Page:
The state of Michigan announced Friday, March 12 that every resident 16 and older will be eligible to receive the COVID-19 vaccine starting April 5.
Moreover, starting March 22 people aged 16 and up who have disabilities and/or medical conditions, as well as their caregiver family members and guardians, will be eligible for the vaccine. March 22 originally was the date that vaccination of people who are aged 50 and up would be allowed. However, that’s now expanding to the select residents 16 and up.
Here’s the state’s updated vaccination implementation schedule:
- By March 1, 2021, all areas of the state may, as vaccine supplies are available, implement vaccination of people who are frontline essential workers in the food processing and agricultural industries.
- By March 8, 2021, all areas of the state may, as vaccine supplies are available, implement vaccination of people who are aged 50 and up with medical conditions and/or disabilities, as well as caregiver family members and guardians age 16 and older of children who have special health care needs (part of Phase 1C Groups B and C).
- By March 22, 2021, all areas of the state may, as vaccine supplies are available, implement vaccination of people who are aged 50 and up (part of Phase 2), as well as vaccination of people aged 16 and up who have disabilities and/or medical conditions, as well as their caregiver family members and guardians.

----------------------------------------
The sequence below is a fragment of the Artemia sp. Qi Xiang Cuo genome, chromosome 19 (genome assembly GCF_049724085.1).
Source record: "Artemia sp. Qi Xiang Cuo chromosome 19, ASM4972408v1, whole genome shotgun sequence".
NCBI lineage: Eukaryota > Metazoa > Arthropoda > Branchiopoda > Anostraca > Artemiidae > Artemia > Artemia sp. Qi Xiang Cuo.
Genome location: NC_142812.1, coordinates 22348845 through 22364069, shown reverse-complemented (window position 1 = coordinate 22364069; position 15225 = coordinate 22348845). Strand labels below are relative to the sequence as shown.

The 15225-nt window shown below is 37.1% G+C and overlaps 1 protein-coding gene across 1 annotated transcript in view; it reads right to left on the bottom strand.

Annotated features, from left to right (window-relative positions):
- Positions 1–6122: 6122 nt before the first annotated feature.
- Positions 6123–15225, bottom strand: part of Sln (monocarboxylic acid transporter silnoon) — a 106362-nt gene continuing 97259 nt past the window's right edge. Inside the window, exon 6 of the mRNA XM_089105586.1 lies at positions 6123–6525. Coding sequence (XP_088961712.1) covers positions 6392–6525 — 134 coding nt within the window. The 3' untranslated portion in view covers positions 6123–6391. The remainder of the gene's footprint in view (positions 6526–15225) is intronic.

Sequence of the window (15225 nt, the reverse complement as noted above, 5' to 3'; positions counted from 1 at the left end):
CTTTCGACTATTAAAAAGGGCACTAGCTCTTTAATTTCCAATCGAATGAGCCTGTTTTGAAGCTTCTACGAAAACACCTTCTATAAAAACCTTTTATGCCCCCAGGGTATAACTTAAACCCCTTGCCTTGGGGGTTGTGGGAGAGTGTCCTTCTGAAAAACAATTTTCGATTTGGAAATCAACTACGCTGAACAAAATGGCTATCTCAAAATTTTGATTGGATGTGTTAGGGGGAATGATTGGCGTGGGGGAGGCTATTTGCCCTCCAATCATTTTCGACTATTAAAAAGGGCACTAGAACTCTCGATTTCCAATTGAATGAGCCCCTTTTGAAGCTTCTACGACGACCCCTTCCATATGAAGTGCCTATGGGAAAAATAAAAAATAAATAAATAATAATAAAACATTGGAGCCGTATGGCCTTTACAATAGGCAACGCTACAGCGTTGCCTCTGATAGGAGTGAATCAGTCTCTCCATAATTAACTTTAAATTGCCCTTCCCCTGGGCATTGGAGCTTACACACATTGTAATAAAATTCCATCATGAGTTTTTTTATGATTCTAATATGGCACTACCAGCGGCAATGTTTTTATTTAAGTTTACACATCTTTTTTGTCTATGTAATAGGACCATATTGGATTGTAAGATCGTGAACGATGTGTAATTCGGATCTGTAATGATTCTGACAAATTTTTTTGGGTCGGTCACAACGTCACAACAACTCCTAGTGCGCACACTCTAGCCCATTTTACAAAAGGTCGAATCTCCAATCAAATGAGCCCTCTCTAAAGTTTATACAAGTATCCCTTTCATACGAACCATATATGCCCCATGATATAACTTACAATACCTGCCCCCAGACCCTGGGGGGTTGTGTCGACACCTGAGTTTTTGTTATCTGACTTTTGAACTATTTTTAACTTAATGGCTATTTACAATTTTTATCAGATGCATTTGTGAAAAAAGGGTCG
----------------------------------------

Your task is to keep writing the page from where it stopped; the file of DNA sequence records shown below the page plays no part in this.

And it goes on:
- By April 5, 2021, all areas of the state may, as vaccine supplies are available, implement vaccination of all people aged 16 and up who were not previously eligible.
“The safe COVID-19 vaccine is the most effective way to protect you, your family and others from the virus,” said Gov. Gretchen Whitmer in a news release. “It will help the country get back to normal and help the economy. Nearly one million Michiganders of all races have already been safely vaccinated. I urge all eligible Michiganders to get one of the three COVID-19 vaccines. It is essential to getting our country back to normal, so that we can all hug our families, get back to work, go to restaurants, send our kids to school, play sports and get together again. And as always: mask up, practice safe social distancing and avoid large indoor gatherings where COVID-19 can easily spread from person to person. We will eliminate this virus together.”
Michigan’s chief medical executive, Dr. Joneigh Khaldun, said Friday more than 2.7 million doses of the COVID vaccines have been administered in Michigan, “and we are well on our way to vaccinating 70% of Michiganders age 16 and up.”
Pregnant women should consult doctor
The Michigan Department of Health and Human Services (MDHHS) said while there is not currently data on the safety and efficacy of Pfizer’s, Moderna’s, or Johnson and Johnson’s COVID-19 vaccines in pregnant women, the CDC has recommended that pregnant women may be offered the vaccine within the priority group they fit in, upon consultation with their medical provider.